Jawbone aging is the easiest way to learn how old the buck you shot this season was.
By using jawbone aging to determine a harvested deer's age, you'll gain a lot of information about the local deer herd and whether or not your management strategies are having the effect you'd like.
Now it's time for you to learn how it's done and start aging your deer.
Watch the video below:
As you can see, jawbone aging allows you to quickly separate deer into three categories: fawns, 1-1/2-year old deer and deer that are 2 1/2 years old or older.
The technique can also be used to estimate the age of a deer that is at least 2 1/2 by looking at the wear on the dentine and enamel. However, this type of aging is more of an art than a science and takes experience to become proficient in. If you've determined that your buck is 2 1/2 or older and want to know his exact age, the best way is to send teeth or the jawbone to a lab for annuli aging.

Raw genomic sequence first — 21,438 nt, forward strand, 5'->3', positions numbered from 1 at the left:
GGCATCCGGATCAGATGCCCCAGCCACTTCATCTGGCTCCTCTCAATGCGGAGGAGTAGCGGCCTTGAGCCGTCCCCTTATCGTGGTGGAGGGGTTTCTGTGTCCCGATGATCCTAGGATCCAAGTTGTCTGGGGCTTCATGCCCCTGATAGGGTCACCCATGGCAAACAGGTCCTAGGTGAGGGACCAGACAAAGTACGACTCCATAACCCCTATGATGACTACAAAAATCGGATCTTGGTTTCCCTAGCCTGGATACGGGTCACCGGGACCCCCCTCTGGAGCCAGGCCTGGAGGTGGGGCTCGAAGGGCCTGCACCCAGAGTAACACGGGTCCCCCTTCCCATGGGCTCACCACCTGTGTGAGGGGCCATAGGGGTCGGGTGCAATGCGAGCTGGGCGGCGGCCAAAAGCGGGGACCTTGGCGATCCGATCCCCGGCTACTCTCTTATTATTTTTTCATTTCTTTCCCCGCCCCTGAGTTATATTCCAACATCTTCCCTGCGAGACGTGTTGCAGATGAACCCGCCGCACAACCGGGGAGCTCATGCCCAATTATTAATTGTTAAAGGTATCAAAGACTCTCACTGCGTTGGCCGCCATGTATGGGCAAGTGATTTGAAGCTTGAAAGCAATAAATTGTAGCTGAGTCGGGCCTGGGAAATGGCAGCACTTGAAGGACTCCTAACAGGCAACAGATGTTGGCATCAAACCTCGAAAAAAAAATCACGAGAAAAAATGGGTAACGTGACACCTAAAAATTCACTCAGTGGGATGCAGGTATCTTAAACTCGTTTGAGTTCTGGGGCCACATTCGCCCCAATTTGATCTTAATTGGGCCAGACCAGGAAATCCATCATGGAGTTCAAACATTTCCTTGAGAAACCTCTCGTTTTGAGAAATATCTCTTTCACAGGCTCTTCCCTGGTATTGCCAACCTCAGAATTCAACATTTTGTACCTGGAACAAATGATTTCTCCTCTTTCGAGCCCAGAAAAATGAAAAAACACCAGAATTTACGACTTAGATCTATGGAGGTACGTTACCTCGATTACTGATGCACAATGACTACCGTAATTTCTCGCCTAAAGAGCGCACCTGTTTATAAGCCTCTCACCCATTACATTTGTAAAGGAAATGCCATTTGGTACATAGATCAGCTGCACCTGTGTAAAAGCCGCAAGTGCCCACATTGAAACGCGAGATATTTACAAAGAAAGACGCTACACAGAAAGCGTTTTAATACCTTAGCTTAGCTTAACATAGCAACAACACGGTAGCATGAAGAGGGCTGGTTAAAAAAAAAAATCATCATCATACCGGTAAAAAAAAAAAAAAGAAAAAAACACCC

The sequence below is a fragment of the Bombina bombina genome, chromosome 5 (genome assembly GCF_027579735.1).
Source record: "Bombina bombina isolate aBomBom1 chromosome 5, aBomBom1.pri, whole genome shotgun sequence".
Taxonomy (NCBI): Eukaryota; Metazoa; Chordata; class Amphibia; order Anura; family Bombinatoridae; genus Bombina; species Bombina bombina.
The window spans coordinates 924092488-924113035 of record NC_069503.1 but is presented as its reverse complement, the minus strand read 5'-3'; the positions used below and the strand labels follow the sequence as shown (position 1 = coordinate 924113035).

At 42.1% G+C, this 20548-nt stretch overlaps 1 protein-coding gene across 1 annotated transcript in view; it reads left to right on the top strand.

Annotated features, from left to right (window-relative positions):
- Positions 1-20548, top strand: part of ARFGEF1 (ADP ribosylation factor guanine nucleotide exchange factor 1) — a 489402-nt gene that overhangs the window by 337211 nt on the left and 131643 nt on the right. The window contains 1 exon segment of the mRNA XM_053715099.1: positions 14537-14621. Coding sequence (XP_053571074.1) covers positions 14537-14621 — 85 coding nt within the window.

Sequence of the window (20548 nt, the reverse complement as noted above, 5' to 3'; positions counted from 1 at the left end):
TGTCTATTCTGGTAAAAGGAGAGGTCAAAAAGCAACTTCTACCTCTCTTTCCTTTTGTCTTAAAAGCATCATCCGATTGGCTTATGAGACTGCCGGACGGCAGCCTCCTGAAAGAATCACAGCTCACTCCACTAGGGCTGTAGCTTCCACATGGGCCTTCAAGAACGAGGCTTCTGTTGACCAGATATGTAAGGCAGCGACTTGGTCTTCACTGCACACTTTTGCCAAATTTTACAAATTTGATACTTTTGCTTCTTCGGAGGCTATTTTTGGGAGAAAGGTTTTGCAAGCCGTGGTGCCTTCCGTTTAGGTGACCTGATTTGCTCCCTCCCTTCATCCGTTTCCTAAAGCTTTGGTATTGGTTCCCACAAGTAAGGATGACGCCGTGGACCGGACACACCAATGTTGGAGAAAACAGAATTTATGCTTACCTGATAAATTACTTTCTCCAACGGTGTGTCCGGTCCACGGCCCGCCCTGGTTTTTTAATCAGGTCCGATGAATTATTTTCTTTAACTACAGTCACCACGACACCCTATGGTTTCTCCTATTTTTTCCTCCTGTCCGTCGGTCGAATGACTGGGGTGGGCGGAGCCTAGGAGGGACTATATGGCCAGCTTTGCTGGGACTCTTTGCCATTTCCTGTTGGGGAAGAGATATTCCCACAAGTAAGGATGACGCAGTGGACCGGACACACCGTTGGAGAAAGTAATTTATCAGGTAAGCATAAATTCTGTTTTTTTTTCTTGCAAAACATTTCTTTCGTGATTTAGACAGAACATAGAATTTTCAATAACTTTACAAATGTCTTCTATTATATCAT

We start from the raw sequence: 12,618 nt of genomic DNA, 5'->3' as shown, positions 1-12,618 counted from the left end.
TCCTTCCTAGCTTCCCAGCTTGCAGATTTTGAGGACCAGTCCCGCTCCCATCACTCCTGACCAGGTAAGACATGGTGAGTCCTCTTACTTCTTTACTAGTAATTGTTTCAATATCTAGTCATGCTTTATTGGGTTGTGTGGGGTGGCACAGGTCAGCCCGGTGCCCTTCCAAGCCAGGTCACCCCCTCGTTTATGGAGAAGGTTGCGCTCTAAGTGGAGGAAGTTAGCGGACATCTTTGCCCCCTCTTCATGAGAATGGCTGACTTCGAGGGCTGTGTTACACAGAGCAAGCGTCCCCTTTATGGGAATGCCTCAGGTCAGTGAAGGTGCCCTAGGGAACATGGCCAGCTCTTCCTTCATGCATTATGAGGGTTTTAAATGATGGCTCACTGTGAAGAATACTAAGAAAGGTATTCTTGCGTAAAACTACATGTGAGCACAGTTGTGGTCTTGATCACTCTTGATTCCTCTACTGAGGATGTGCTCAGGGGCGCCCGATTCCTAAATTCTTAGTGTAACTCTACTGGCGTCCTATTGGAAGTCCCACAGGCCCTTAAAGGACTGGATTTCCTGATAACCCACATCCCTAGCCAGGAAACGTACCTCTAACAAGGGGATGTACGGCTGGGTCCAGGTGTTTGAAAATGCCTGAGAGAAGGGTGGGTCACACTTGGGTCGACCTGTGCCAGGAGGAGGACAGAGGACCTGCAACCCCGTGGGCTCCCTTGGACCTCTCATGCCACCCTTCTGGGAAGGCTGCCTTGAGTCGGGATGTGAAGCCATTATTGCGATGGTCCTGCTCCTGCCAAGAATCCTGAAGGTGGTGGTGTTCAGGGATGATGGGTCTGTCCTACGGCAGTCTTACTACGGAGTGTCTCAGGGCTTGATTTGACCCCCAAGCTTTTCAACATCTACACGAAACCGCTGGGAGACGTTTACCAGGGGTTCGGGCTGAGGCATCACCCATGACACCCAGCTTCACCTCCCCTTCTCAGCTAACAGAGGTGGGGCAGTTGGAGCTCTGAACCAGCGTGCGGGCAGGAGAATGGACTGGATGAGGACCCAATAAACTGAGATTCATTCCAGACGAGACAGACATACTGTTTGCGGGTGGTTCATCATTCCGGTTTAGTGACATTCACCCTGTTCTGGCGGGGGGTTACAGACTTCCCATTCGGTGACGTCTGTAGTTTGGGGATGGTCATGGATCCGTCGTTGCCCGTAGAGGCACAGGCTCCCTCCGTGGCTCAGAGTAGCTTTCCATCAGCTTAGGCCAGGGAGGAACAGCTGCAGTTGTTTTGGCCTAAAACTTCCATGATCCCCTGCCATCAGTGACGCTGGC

Annuli aging consists of cutting open the teeth and counting growth rings similar to those you would see on a tree. While this method is more expensive, it will give you the exact age of the mature buck you harvested and let you know if your field judgement of the buck's age was correct.